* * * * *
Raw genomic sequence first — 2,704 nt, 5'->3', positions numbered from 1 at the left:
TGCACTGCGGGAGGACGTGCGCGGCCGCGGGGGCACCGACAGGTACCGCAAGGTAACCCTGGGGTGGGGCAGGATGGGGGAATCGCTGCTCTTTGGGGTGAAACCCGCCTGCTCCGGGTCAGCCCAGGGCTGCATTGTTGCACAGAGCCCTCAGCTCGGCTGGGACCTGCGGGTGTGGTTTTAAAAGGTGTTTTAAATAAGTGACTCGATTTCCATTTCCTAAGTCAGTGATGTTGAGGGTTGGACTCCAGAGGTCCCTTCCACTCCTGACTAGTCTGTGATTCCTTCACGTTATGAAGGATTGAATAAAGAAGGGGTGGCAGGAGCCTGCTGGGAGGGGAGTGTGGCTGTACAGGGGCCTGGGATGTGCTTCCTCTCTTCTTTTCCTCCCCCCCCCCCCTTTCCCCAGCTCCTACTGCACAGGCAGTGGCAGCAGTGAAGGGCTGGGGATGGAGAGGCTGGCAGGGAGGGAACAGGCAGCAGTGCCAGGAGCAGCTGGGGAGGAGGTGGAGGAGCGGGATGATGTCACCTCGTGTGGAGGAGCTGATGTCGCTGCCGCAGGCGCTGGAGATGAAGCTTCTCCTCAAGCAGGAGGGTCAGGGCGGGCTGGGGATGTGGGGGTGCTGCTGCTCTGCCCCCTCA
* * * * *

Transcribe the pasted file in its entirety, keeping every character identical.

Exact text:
Raw genomic sequence first — 2,704 nt, 5'->3', positions numbered from 1 at the left:
TGCACTGCGGGAGGACGTGCGCGGCCGCGGGGGCACCGACAGGTACCGCAAGGTAACCCTGGGGTGGGGCAGGATGGGGGAATCGCTGCTCTTTGGGGTGAAACCCGCCTGCTCCGGGTCAGCCCAGGGCTGCATTGTTGCACAGAGCCCTCAGCTCGGCTGGGACCTGCGGGTGTGGTTTTAAAAGGTGTTTTAAATAAGTGACTCGATTTCCATTTCCTAAGTCAGTGATGTTGAGGGTTGGACTCCAGAGGTCCCTTCCACTCCTGACTAGTCTGTGATTCCTTCACGTTATGAAGGATTGAATAAAGAAGGGGTGGCAGGAGCCTGCTGGGAGGGGAGTGTGGCTGTACAGGGGCCTGGGATGTGCTTCCTCTCTTCTTTTCCTCCCCCCCCCCCCTTTCCCCAGCTCCTACTGCACAGGCAGTGGCAGCAGTGAAGGGCTGGGGATGGAGAGGCTGGCAGGGAGGGAACAGGCAGCAGTGCCAGGAGCAGCTGGGGAGGAGGTGGAGGAGCGGGATGATGTCACCTCGTGTGGAGGAGCTGATGTCGCTGCCGCAGGCGCTGGAGATGAAGCTTCTCCTCAAGCAGGAGGGTCAGGGCGGGCTGGGGATGTGGGGGTGCTGCTGCTCTGCCCCCTCA